“What is queer?” Priya Gangwani, editor-in-chief of the Gaysi Zine, asks me. “Is it same-sex relationships? Is it not wanting to get married? Is it preference for sex outside of the straitjacket of Section 377?”

This is one of the questions that Gaysi has been trying to address since its earliest days as a blog, launched in 2008. “At the time, our focus was to provide a very strong platform for queer voices,” Gangwani says. In 2012, Gaysi’s founder Sakshi Juneja and Gangwani realised that they wanted to do more with the entries on the Gaysi blog. “We were sitting on a huge amount of content, among them some stories so powerful that we wanted to do something special with them.”

Moving to print

At a time that more and more publications were moving from the print to the digital medium, the team behind Gaysi picked what they considered the best stories off their blog, put them in a small booklet they’d designed, and printed two hundred or so copies. They sent these copies off to queer collectives in a few Indian cities, including New Delhi and Bangalore.

Says Gangwani: “We started getting calls from people in Dhaka, Assam, Dubai who had seen the booklet and wanted to know where they could get more copies. We were really surprised that it had managed to reach these places, but this also told us that there was a need for print.”

Since 2013, the Gaysi Zine has been self-published once a year. For this year’s issue, the team decided to publish an anthology of queer narratives, the first of its kind in India. “We have hosted open mic events in Mumbai to erase the ‘us’ versus ‘them’ binary between straight and queer-identified people. We did this because we wanted to create a common ground,” says Gangwani.

And so to queer stories

The intent of this anthology is somewhat similar: to tell queer stories to everyone, no matter how they identify. “We at Gaysi honestly believe that there isn’t anyone you cannot learn to love once you’ve heard their story,” says Gangwani in her introductory note to the anthology.

The contents of the anthology are diverse: they include ephemera such as Gaysi posters printed for specific events over the years, single-page illustrations, a colouring page, and longer stories exploring a variety of themes.

The political core of the anthology, freedom and rights for LGBTQ people, is reflected in both its cover images. The outer one, conceptualised by Sreejita Biswas and created by artist Ojoswi Sur, shows a gender variant person sitting on a toilet, resting their face on their chin. The inner cover, by Prashant Miranda, shows six people holding hands or embracing below a rainbow.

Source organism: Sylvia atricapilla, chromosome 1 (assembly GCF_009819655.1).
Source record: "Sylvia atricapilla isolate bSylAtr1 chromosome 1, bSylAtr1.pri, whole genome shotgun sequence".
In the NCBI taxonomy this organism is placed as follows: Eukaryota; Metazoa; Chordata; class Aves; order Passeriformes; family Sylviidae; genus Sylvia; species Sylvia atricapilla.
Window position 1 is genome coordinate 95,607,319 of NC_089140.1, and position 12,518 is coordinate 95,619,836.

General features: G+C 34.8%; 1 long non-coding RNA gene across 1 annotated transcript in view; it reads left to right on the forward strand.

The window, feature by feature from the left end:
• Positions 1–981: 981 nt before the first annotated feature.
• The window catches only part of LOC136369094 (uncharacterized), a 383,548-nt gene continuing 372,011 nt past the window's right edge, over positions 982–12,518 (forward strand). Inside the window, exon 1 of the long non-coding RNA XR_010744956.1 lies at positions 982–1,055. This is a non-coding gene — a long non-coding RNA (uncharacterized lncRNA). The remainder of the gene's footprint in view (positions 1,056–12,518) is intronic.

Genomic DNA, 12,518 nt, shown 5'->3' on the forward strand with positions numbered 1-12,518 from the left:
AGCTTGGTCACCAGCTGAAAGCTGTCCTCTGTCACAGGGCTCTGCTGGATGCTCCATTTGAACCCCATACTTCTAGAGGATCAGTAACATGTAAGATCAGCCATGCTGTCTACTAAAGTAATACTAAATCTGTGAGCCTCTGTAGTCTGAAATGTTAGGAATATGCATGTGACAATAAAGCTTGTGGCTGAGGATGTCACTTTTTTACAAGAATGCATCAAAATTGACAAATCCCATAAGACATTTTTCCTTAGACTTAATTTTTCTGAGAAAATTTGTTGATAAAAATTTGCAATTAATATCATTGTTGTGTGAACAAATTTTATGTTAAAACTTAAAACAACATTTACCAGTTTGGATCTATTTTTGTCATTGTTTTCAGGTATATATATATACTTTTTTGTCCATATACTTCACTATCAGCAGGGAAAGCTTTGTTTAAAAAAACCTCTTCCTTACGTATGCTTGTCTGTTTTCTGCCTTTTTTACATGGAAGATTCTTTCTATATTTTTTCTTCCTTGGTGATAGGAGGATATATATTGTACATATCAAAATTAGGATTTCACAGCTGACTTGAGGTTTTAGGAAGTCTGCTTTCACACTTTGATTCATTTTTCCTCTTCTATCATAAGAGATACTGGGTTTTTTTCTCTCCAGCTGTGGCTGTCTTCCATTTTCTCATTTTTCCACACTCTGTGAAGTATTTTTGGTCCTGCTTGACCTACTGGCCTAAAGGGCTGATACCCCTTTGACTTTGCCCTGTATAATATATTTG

A number of entries speak to current political realities in India, including a Gaysi poster made around the 2014 General Elections, showcasing a Modi-like silhouette and targetting the BJP’s silence on Section 377 at the time, and Maitri Dore’s timeline of LGBT events in Indian history.

Many other entries approach this politics through intensely personal stories, such as Laxmi, by Studio Kokaachi and Sandhya Prabhat, which tells the story of a transgender woman who works in a call centre, an ambiguous space which is the source of both fear and acceptance.

In bites, Karan Vohra explores the parallels between religious discrimination and the rejection of queer people. In Who are the heroes?, Debasmita Das demonstrates the empowering impact of queer political culture, including pride marches.

Some entries tackle sexism and explore the parallels between feminist and queer politics, such as Sexist Things People Say, by Anushka Jhadav. Among them is Going The Solo Route, by Soumya Menon, in which she tackles being attacked for the choices she makes: including being single, going freelance, and commuting, eating out, and travelling solo.

Two stories explore the queer possibilities of mythology: IlaSudyumna by Nandini and Upasana, which tells the story of the eponymous character, who is both man and woman, and Kamakhya, by writer and painter Amruta Patil, which depicts Kamakhya as a queer goddess, “all desires embodied”, who “manifests as a vulval cleft in a rock.”

Whether they are serious or humorous, fictional or true, these stories seem to reflect one possible answer to the question, “What is queer?” – that which flies in the face of the normative. The anthology is consistently visually stunning, and provides a glimpse into the tremendous possibilities of queerness.